In times of uncertainty and anxiety, it’s always nice for some people to have someone to blame. In times of COVID-19, the culprit seems abundantly clear: the People’s Republic of China. Ever since the virus started spreading across the globe, an increasing number of voices have argued that the country where the pandemic originated should be held legally accountable, including the payment of all damages resulting from the outbreak, amounting to sums “in the trillions” of dollars. Two weeks ago, accompanied by a bizarre open letter to the government in Beijing—written by the editor—Germany’s largest tabloid, Bild, presented China with its “Corona Bill” (quite literally a bill, including more than 700 million euros for lost revenues sustained by professional football clubs), after having been reassured by U.S. Secretary of State Mike Pompeo that “there will be a time when the people responsible will be held accountable.” The move caused quite a stir. In recent days, the Trump administration has intensified pressure on Beijing to pay “very substantial” compensation, with some officials pushing U.S. intelligence agencies to look for evidence to support the unsubstantiated theory that the virus originated in a Chinese lab. The case for China’s duty to make reparation has been made a few times over the past two months already, with one author even advocating the possible employment of countermeasures should the country be unwilling to pay.
The following post does not intend to repeat all of these various arguments or answer all remaining questions. Rather, I attempt to shed light on a few important points that—so far—have not received enough attention, in particular against the background of the 2007 International Court of Justice (ICJ) decision in Case Concerning Application of the Convention on the Prevention and Punishment of the Crime of Genocide (Bosnia and Herzegovina v. Serbia and Montenegro).
China’s Violation of International Law and the Duty to Make Reparation
As explained by a number of scholars, states have several duties under international law in relation to the outbreak of diseases. Most importantly, they have general obligations to prevent the spread of epidemics across borders into other countries, stemming from the customary no-harm principle, and they also have obligations under the World Health Organization (WHO) 2005 International Health Regulations (IHR), an international treaty binding 196 states including China. Pursuant to Article 6 IHR, each state party “shall notify WHO … within 24 hours of assessment of public health information, of all events which may constitute a public health emergency of international concern within its territory.” Article 7 provides that a state must share all information regarding an “unexpected or unusual public health event” with the international organization. Evidently, the Chinese authorities were still hesitating to call up the WHO when they were already well aware of the impending health crisis.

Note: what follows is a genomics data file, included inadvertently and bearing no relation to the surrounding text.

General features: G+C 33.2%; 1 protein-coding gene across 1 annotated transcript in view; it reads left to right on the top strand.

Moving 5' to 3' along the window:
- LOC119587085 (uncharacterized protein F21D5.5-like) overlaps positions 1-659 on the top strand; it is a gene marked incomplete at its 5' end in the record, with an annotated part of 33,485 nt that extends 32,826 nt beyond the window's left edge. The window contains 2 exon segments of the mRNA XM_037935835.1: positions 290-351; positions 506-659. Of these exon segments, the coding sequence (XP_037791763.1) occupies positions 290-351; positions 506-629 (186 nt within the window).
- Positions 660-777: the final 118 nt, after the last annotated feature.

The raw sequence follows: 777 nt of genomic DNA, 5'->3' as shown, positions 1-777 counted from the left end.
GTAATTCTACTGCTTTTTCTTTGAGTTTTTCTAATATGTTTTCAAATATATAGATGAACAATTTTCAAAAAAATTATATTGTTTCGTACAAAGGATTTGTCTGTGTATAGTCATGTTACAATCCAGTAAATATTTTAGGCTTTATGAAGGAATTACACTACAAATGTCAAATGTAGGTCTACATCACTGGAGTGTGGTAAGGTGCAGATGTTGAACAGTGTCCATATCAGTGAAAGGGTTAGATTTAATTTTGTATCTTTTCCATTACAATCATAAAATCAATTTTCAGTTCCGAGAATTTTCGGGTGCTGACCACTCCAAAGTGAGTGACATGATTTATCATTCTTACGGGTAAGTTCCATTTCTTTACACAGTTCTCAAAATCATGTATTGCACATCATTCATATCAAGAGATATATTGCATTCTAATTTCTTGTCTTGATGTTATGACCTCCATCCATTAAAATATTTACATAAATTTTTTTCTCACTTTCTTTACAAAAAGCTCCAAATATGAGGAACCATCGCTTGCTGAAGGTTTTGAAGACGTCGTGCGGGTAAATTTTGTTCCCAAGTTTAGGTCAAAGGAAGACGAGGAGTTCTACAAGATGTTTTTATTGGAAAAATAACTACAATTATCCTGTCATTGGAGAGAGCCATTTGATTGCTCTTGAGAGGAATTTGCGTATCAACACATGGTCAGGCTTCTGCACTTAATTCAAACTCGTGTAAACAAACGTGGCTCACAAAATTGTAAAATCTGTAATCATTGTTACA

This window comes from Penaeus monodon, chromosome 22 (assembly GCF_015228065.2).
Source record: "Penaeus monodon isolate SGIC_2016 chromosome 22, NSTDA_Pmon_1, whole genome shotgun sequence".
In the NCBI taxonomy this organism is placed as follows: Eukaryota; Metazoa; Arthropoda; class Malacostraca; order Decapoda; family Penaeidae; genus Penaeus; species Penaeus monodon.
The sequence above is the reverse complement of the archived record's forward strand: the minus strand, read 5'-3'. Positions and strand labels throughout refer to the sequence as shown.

As for the obligation not to harm the rights and interests of other states, the relevant duty to prevent the transboundary spread of contagious diseases originating on its own territory is an obligation of conduct, not of result (Bosnian Genocide, 430). A state does not have to be successful in its effort to halt or mitigate an outbreak but merely has to have made its best efforts to reduce the risk of transboundary harm, from the moment it gained knowledge of the risk. The applicable standard is that of due diligence. Russell Miller and William Starshak hold that China violated the no-harm principle by not establishing sufficient standards concerning its health and food regulations, allowing for potentially hazardous sanitary conditions at the country’s wet markets. Romel Regalado Bagares argues that once the authorities in Wuhan had acquired information that a novel coronavirus had started transmitting from human to human and censored medical personnel in order to suppress disclosure, they acted in breach of the no-harm principle. Whether the scope of the duty to prevent the spread of a disease is extensive and tangible enough to include the prescription of specific regulations for markets may be debatable; that China violated its obligations as the outbreak became undeniable seems evident. Once the officials knew about the outbreak, they were obligated to act immediately and transparently in order to attempt to prevent harm to other countries, most appropriately in close cooperation with the WHO. At best, this did not happen quickly enough.
According to the 2001 ILC Articles on State Responsibility and customary international law, a state that has committed an internationally wrongful act is obligated to make full reparation for the injury caused by the act—or omission (Article 31). In the 1927 Factory at Chorzów case, the Permanent Court of International Justice asserted that a state must “wipe out all the consequences of the illegal act and reestablish the situation which would, in all probability, have existed if that act had not been committed.” If such restitutio ad integrum is impossible, as in the case of an epidemic with thousands of casualties, the appropriate form of reparation is monetary compensation. The critical issue in this context is the question of the necessary causal nexus between the wrongful act or omission and the damage. This is particularly crucial in cases that concern a violation of the duty to prevent something from happening. Strictly speaking, there is no direct causal link at all between the wrongful omission and the harmful event. The negligent behavior of the Chinese authorities did not “cause” the virus to spread. It merely allowed it to happen. In such cases, all that can be established is “normative causality.”